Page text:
Lenny smiled. "Go to the warehouse and tell the clerk 'I'm here for a loan' and he'll give you Trist's papers. If you then tell him 'I gave Pikit the laugh' he'll give you a bonus... "

"What bonus?"

He laughed. "Evidence, cutter. It'll take Pikit off the streets for a long, long time if you give it to the right person. If there's someone in the Harmonium you think you can trust, give it to them."


"Welcome to the Vaults of the Ninth World! How may I serve you on this fine day, Sigilian?" the voice boomed. The large stone head floated behind the counter, horns jutting from its temples and eyes lit with a pale light.

"Uh, what is this place?" The warehouse was piled high with boxes. Crates lined the walls, metal lockers were squeezed into whatever corner would afford it, and even then the crevices seemed strained with the load. Winged imps across the room checking inventory, writing records on scrolls that looked to be too large for them to carry. The flap of wings set a droning sound through the air, but the Voice of the Ninth World was deafening above all else.

"The Vaults of the Ninth World is pleased to serve as a warehouse for the Lower Ward and all the sentients of Sigil! Our motto is: 'When one world just isn't big enough!' We provide storage space for those that have little to spare. Our prices are competitive! Our service exemplary! And our courtesy to customers is known throughout the planes!" there was a grin in its voice.

"Is this place really as big as a world?" I asked. Out of the corner of my eye I could see a milk-white tail flick as Annah rifled through some of the nearby crates.

"No, it's just a marketing exaggeration. There's a lot of space here, but not that much."

"How much to store some goods?"

"I'm sorry! We seem to be full up at the moment! Can I do anything else for you?"

I looked around and furrowed my eyebrows, "I thought this was supposed to be a huge storehouse."

"Well... yes." The head sounded a little embarrassed. "Only we ran out of space and there's something a little fishy going on around here and I don't know what. The gist of the matter is this: We don't really accept items for storage anymore."

It came as it always did: a distant hum that seemed so familiar, an itch at the back of my skull, a flicker at the very edge of my vision. Occasionally these little annoyances occurred when I was simply walking down the streets or even lying awake at night, too terrified of the yawning void to sleep. But they came, always, like the pressing urge before a sneeze.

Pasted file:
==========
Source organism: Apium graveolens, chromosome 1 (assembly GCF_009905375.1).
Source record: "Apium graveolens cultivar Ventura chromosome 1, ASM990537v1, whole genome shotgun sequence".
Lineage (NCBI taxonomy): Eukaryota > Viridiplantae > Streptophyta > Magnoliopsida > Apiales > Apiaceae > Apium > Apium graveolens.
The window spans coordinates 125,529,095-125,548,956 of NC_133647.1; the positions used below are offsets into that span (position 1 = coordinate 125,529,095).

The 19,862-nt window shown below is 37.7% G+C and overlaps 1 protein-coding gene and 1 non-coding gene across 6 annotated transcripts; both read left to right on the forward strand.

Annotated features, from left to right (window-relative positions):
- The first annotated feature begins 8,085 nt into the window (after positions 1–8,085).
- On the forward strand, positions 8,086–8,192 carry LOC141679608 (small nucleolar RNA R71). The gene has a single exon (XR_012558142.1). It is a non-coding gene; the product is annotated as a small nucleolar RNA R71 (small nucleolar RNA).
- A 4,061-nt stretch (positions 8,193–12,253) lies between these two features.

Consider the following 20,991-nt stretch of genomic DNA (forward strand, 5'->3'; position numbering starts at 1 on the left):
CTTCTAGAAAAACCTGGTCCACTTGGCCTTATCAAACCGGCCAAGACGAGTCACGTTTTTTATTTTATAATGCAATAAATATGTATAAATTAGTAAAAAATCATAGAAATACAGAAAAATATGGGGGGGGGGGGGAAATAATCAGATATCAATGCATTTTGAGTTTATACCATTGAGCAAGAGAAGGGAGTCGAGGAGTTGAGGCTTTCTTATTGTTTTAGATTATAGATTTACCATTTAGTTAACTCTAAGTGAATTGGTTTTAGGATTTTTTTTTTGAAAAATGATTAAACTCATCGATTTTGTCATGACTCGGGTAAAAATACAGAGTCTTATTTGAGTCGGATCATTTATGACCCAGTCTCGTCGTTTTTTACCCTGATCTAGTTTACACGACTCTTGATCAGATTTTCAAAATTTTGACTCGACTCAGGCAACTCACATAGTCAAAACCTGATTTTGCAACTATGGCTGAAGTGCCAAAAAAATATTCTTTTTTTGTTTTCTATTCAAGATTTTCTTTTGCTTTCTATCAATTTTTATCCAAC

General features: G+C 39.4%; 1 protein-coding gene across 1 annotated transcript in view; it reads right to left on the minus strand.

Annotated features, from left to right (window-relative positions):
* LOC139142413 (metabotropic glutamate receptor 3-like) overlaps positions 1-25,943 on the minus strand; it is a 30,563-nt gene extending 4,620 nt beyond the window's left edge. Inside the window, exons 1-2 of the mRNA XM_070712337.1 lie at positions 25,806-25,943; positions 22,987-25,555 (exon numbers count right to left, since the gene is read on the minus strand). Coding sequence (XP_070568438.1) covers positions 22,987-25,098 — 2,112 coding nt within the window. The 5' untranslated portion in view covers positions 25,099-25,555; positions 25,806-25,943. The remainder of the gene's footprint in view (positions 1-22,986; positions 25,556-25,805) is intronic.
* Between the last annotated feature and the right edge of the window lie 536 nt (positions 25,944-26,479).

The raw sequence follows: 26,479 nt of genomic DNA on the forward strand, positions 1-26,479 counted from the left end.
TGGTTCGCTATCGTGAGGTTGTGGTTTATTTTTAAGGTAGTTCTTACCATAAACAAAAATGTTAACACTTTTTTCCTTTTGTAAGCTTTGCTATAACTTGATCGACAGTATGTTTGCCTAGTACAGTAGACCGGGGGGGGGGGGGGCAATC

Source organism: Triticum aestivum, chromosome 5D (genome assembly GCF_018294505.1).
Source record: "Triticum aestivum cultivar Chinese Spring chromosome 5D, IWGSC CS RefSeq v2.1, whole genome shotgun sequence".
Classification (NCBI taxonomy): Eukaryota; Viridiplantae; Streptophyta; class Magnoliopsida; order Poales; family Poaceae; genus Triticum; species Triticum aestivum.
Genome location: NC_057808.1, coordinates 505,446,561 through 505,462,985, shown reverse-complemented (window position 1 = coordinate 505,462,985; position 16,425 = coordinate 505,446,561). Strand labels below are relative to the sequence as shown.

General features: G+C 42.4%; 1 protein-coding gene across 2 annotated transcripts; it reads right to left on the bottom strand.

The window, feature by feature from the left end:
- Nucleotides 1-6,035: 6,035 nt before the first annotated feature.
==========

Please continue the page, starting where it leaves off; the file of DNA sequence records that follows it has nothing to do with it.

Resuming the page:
It wouldn't fade away and leave me wanting this time. I seized the echo, and with will alone began to bind the nostalgia and made it mine.


"I'd... like to claim something."

"And what was it you were looking for, exactly?"

"I was looking for a large bag of coins."

"We have a bag of coins like the one you describe, sir! I'll just need to find out one thing from you: How much was in it?"

My cheek twitched as I unraveled the memory. There were no shapes, sounds, or visions to it, but rather a vague intuition. Somehow, the guess felt right. "1,123 coins."

With a clink of copper an imp dropped the bag on the counter. "Here you go, sir! Thanks for storing your goods at Vault of the Ninth World! Can I get you anything else?"

I smiled. Well... now that it looks like I could withdraw things after all... "I was told to tell you that I'm here for a loan."

The head sounded immensely cheered, "Ooh! One of my secret passwords! Here are the papers you want, sir! Thank you! What else can I do for you?"

With that another imp flew by, dropping a scroll on the counter as I rifled through the coins.

Dak'kon unraveled it for me and read. "This..." he sounded satisfied, "is an invoice that confirms Trist's tale... the loan was paid in full."

Annah snatched it from Dak'kon's slim hands, "Aye? Aye, 'tis! Ach, we need ta get this t' the auction quick as can be."

I nodded then turned to the head, "But first, I was also told to tell you that I gave Pikit the laugh."

"I certainly hope so, sir, whatever that means! I'm just a big dumb rock head! Here are your papers, sir, and here! Thank you! What can I do for you?"

I looked the floating head up and down, rubbing my chin in consideration. "I don't suppose you'd be interested in joining our merry band?"


Deran's eyes flitted across the page. After a moment he sighed, then folded the document and put it inside his shirt. He turned to Trist, who had been nibbling on her fingernails the whole time. "It seems the courts owe you an apology, Lady Trist. From this moment you are free and I will make all the arrangements to have your status and property returned."

"Thank you, Deran."

"No, thank you," he smiled at me, "It's a rare individual who will do what you have done. Now excuse me, I must speak with the magistrates. Farewell."

With one delicate hand on her breast Trist sighed. Her eyes were dewy as she took my hand, "You are my savior, cutter. I will forever be in your debt."

"I was happy to help you, Trist."

"Thank you all," Trist took a step as if she were about to embrace Annah, but the rogue's stern countenance dissuaded her. Trist nodded, her happiness sobered. Whatever they had once held between them had been lost in the gulf of years. She faced me again, "You have saved me from certain death, cutter. A slow, painful death... Please wait here, I shall return shortly."